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article imageU.S. uses threat of sanctions to kill breastfeeding resolution

By Karen Graham     Jul 8, 2018 in Politics
Geneva - The Trump administration threatened Ecuador with withholding military aid and "punishing trade measures" — all because the country backed a resolution promoting breastfeeding at the World Health Assembly.
International delegates at the United Nations-affiliated World Health Assembly in May were utterly astounded when U.S. officials opposed a widely popular resolution to promote breastfeeding, according to a report from Andrew Jacobs at the New York Times on Sunday.
The resolution Ecuador was going to introduce holds that breastfeeding is the healthiest option for young children, and pushes countries to limit the spread of inaccurate information about breast milk substitutes, according to The Hill.
However, the U.S. delegation told the country that if they went through with introducing the resolution, the U.S. would cut military aid and implement punitive trade measures. Fearing retaliation from the U.S., several other countries backed away from supporting the resolution.
Gerber Good Start Soy
Gerber Good Start Soy
Tucson Police Department
Specifically, the U.S. wanted the language asking governments to “protect, promote, and support breastfeeding," and a passage that called for policymakers to "restrict the promotion of food products that may harm children" removed from the resolution.
Believe it or not, the resolution was passed, but only because Russia took it upon themselves to introduce it, and it passed as it was written — with one little exception. The U.S. insisted language calling on the World Health Organization to offer technical support to officials trying to stop “inappropriate promotion of foods for infants and young children,” be removed, according to the Times.
Patti Randall, the policy director of the British advocacy group Baby Milk Action attended the assembly, and according to USA Today, she said the group was "astonished," "appalled" and "saddened" by the behavior of the U.S. delegates.
"What happened was tantamount to blackmail, with the U.S. holding the world hostage and trying to overturn nearly 40 years of consensus on [the] best way to protect infant and your child health," Randall said.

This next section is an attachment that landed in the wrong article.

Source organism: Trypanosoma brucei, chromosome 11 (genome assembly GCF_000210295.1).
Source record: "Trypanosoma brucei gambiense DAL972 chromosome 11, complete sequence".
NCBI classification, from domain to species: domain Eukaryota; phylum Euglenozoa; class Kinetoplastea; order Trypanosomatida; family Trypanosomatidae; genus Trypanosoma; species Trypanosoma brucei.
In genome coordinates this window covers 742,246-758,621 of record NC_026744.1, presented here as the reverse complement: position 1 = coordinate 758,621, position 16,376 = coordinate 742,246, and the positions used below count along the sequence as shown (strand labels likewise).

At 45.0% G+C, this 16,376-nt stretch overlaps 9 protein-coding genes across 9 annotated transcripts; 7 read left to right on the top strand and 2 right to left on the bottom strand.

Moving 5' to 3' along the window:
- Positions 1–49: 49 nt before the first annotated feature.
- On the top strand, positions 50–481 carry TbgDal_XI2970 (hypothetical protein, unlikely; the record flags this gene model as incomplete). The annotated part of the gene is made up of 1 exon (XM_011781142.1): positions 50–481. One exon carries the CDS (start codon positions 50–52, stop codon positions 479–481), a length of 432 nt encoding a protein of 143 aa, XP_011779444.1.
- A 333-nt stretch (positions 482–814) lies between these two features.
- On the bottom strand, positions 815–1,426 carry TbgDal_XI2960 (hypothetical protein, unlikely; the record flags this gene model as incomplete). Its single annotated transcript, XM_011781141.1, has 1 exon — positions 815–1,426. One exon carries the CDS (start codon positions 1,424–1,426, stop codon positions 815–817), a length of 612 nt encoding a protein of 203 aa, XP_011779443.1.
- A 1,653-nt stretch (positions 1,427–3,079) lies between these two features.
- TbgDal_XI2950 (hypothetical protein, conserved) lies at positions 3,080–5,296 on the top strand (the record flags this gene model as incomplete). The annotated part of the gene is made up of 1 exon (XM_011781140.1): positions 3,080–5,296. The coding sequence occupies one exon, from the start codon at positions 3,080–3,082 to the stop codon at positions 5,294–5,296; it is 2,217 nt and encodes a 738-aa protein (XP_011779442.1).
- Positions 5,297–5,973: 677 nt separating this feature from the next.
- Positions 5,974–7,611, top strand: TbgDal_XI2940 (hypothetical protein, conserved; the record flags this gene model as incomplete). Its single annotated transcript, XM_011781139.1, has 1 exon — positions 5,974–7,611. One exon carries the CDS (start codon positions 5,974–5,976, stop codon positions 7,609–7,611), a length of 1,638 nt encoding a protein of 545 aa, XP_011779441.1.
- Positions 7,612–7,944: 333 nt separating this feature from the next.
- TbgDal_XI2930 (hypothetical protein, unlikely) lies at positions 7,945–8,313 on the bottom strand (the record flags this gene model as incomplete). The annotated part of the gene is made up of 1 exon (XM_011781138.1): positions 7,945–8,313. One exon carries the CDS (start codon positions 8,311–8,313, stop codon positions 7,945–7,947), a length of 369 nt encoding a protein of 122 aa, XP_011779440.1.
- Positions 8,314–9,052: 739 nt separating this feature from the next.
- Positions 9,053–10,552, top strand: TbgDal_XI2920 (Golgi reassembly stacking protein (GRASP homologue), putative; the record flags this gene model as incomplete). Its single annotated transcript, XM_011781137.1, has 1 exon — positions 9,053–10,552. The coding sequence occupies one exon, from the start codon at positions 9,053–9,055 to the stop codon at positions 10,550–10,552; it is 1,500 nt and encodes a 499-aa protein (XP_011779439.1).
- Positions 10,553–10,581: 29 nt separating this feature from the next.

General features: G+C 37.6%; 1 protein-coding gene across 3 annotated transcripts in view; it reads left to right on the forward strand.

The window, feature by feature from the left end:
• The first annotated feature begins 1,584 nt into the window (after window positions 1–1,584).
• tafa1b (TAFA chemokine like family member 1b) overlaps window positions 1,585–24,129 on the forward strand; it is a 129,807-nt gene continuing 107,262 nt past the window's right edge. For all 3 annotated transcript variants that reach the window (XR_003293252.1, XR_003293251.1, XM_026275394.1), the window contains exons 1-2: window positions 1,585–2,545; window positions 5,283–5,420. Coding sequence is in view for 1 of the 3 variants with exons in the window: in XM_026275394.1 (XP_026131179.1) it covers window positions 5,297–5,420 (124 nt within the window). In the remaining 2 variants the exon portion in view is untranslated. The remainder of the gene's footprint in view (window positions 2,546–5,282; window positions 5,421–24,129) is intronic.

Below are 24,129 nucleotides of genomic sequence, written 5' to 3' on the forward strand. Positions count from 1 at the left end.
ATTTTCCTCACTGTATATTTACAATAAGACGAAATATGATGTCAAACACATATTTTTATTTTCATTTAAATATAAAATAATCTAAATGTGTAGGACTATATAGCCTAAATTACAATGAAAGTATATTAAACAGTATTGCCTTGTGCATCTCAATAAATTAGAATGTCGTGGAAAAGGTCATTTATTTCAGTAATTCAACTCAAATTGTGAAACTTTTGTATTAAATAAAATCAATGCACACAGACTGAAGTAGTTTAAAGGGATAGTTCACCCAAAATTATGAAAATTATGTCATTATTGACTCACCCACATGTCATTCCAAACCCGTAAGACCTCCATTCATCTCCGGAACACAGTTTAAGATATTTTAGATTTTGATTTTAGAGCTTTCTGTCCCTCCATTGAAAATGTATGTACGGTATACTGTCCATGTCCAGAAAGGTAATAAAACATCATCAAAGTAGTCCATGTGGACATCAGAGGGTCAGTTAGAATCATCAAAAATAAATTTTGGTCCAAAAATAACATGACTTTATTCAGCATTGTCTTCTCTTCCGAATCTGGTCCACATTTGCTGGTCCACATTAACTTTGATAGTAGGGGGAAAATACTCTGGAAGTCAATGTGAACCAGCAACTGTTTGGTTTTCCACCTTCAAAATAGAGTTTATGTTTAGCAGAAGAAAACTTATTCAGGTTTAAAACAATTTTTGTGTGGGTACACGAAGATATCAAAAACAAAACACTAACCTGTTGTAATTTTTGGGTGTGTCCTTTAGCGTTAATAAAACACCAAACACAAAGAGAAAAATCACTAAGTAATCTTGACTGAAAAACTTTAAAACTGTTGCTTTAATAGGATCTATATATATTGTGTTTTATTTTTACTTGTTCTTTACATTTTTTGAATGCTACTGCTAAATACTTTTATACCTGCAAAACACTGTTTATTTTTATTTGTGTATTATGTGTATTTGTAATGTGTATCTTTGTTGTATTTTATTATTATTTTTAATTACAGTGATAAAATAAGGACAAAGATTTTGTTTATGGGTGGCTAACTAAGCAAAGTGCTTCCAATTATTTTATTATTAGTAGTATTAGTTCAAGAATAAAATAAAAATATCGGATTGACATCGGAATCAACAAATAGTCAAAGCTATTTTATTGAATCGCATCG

Why did Russia step in and get the resolution passed? “We feel that it is wrong when a big country tries to push around some very small countries, especially on an issue that is really important for the rest of the world,” a Russian delegate told the Times.
Untitled
CFIA
Siding with corporate interests
The New York Times points out that the $70-billion infant formula industry is dominated by the U.S. and Europe, and it appears the Trump administration is siding with corporate interests over the health and well-being of the children of the world.
But this wasn't the only thing the U.S. tried to change at the Geneva meeting. The delegates were successful in getting statements supporting soda taxes removed from an obesity document. The U.S. also tried to kill an effort by WHO to help poor countries get access to medicines, but that effort failed.
The cover of Time Magazine  relating to an article on attachment parenting
The cover of Time Magazine, relating to an article on attachment parenting
From Time
The reported efforts of the Geneva delegation are in line with the Trump administration's broader efforts to use pressure and threats to get countries in line with the Trump agenda. People will remember that last year when Trump insisted the U.S. Embassy in Israel be moved to Jerusalem, U.S. Ambassador to the U.N. Nikki Haley warned that Washington would be "taking names" of the countries who voted against the measure.
The U.S. also withheld funding from the U.N. agency charged with providing assistance to Palestinian refugees. But the bottom line is this — Trump has expressed his revulsion to the act of breastfeeding, calling it “disgusting.” And, according to VOX, he also called a 2012 TIME Magazine cover showing a mother breastfeeding her toddler “disgusting.”
More about world health assembly, Breastfeeding, Ecuador, trade sanctions, Military aid